WASHINGTON — The House of Representatives Committee on the Judiciary approved by an 18-to-2 vote the Farm Workforce Modernization Act, a bipartisan measure that, among other things, would provide agricultural workers in the United States, and their spouses and minor children, a way to earn legal status through continued agricultural employment and contribution to the U.S. agricultural economy. Additionally, the bill would modernize the nation’s temporary worker programs.

Representative Zoe Lofgren of Florida, chairman of the Judiciary Committee, said, “The men and women who work America’s farms feed the nation. But, farmworkers across the country are living and working with uncertainty and fear, contributing to the destabilization of farms across the nation. Our bill offers stability for American farms by providing a path to legal status for farmworkers.

“In addition, the Farm Workforce Modernization Act addresses the nation’s future labor needs by modernizing an outdated system for temporary workers, while ensuring fair wages and workplace conditions,” Ms. Lofgren said. “This momentous vote today in the Judiciary Committee moves our proposal forward so all members can soon vote on the first-of-its-kind bipartisan immigration compromise in decades that improves America’s agricultural labor programs and laws.”

Chief sponsors of the bill in the House include Democrats Ms. Lofgren and Jimmy Panetta of California, and Republicans Dan Newhouse of Washington, Mike Simpson of Idaho, Doug LaMalfa of California and Mario Diaz-Balart of Florida.

Under the bill, in order to earn legal status, applicants must have been employed at least 180 days in agriculture during the last two years. Qualified applicants will be provided five-year renewable agriculture visas. Individuals may renew their five-year visas by working at least 100 days in agriculture each year. Those who have agricultural experience but do not meet the criteria for eligibility will be provided the option of applying for H-2A visas.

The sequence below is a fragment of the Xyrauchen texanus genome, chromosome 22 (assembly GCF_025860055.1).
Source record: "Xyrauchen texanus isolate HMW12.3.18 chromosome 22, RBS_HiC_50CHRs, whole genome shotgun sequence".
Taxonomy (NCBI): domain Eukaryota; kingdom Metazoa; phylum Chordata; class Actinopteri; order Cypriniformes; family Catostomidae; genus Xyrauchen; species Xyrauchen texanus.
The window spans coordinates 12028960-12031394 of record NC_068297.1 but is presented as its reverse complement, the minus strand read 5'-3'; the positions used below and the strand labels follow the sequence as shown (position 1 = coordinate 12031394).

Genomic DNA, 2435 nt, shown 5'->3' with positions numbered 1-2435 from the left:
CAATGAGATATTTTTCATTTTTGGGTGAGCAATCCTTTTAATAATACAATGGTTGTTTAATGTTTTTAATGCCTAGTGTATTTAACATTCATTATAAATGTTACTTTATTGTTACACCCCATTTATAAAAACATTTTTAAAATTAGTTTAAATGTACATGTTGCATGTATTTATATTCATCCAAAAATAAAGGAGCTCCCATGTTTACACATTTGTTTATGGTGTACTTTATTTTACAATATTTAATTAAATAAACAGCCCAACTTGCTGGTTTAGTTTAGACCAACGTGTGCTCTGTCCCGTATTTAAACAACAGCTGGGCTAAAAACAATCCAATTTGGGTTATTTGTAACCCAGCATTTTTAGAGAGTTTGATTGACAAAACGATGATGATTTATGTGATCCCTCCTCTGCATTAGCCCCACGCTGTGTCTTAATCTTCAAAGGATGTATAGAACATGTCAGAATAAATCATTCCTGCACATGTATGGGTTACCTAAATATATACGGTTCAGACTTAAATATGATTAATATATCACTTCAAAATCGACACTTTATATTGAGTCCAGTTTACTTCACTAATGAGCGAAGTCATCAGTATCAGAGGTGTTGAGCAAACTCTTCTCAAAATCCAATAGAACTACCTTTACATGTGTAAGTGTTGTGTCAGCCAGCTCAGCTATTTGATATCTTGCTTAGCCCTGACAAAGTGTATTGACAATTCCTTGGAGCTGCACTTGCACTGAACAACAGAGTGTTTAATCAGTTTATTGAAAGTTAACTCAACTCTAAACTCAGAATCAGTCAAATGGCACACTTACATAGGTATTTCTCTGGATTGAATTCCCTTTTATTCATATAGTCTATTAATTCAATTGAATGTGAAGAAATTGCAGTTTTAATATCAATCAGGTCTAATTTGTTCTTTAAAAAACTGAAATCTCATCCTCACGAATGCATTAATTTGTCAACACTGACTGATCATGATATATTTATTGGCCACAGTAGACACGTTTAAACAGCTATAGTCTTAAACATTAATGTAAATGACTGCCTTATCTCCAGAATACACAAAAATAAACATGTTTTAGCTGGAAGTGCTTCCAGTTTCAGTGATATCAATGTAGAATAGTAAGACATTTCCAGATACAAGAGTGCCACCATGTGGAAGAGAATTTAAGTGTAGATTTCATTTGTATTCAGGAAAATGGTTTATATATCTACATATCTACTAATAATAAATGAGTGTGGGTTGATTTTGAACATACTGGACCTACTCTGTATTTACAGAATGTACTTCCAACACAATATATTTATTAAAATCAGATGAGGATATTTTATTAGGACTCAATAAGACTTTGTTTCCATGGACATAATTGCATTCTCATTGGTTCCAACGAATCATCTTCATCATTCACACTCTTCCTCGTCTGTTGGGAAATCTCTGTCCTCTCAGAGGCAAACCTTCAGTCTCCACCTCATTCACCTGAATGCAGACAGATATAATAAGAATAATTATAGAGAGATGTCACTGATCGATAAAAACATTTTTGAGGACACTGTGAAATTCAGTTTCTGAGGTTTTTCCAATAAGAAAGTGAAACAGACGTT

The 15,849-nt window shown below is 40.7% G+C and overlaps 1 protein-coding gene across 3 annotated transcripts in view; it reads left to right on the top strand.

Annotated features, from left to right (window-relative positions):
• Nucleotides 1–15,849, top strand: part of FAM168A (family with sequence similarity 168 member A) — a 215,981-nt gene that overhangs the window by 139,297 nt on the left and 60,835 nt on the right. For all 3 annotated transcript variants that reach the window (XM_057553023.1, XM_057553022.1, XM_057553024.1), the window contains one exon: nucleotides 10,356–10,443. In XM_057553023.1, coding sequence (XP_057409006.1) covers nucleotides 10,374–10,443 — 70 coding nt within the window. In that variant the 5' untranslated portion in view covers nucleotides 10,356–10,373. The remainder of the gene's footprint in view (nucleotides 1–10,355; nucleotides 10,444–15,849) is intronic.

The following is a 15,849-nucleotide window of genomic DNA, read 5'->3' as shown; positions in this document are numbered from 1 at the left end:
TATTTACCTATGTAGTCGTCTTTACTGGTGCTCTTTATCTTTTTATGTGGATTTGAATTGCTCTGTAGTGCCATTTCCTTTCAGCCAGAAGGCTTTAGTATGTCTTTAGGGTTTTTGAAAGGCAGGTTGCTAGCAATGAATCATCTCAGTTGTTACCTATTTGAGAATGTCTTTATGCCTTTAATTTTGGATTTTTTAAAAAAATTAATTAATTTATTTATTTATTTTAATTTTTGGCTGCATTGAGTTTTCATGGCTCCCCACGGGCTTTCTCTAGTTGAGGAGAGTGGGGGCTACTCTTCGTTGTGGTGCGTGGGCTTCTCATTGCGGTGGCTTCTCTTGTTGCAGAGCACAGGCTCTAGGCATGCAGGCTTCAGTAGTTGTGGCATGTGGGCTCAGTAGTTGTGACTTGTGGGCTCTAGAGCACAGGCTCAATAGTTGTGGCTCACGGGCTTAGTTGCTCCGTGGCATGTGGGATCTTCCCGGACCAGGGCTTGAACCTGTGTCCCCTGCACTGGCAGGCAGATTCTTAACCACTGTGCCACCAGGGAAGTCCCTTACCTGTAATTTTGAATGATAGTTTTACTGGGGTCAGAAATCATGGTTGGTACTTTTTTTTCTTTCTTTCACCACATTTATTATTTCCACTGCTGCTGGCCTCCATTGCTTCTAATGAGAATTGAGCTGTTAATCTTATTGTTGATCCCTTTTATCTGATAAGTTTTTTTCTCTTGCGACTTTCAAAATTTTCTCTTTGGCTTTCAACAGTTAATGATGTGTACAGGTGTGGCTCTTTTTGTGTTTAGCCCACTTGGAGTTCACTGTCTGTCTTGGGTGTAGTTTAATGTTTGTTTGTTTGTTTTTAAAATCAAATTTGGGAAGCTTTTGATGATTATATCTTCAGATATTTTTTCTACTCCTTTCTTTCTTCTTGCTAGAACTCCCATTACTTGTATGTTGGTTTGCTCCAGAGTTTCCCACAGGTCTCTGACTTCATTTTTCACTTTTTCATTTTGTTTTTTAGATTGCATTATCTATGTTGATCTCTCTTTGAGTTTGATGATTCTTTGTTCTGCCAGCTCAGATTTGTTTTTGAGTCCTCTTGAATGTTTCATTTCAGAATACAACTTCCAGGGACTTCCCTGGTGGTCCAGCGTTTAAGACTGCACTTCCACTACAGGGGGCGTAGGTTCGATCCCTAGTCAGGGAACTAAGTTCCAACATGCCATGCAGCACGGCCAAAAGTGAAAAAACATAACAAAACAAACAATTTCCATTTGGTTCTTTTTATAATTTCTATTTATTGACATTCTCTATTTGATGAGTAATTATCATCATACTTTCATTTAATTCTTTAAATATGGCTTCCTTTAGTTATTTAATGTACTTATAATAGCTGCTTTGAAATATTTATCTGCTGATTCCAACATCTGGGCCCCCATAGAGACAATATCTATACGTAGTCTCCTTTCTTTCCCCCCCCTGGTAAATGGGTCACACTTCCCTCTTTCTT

Qualified individuals then will have the opportunity to earn legal permanent resident status. Those applying for legal permanent resident status must pay a $1,000 fine and meet one of the following two criteria:

  1. If an individual worked in agriculture in the United States for at least 10 years before enactment, they must work an additional four years in agriculture after enactment before they can apply for legal permanent resident status.
  2. If an individual worked in agriculture for less than 10 years, they must work an additional eight years in agriculture before being eligible to apply.

Title II of the bill would reform the H-2A program to provide more flexibility for employers while ensuring protections for workers, bill sponsors said.

Title II includes a section limiting wage fluctuations by capping wages increases and decreases. It would improve the availability of farmworker housing while lowering employer costs related to providing such housing.

Title II also will take a two-pronged approach to meeting year-round labor needs. First, the bill would dedicate an additional 40,000 green cards per year for agricultural workers. These visas may be used by employers to sponsor workers to fill unmet permanent agricultural labor needs. The bill also creates an option for H-2A workers to apply directly after completing 10 years of H-2A work.

And second, the bill creates a new, capped program for employers seeking to bring in temporary workers to fill year-round needs. Although the program would be capped, the secretaries of agriculture and labor would be able to increase visa caps if market conditions warranted such increases. Visas would be made available for both dairy and non-dairy needs.

Title III of the bill would establish a mandatory, nationwide E-Verify system for all agricultural employment. The system would have a structured phase-in and guaranteed due process for authorized workers who are incorrectly rejected by the system.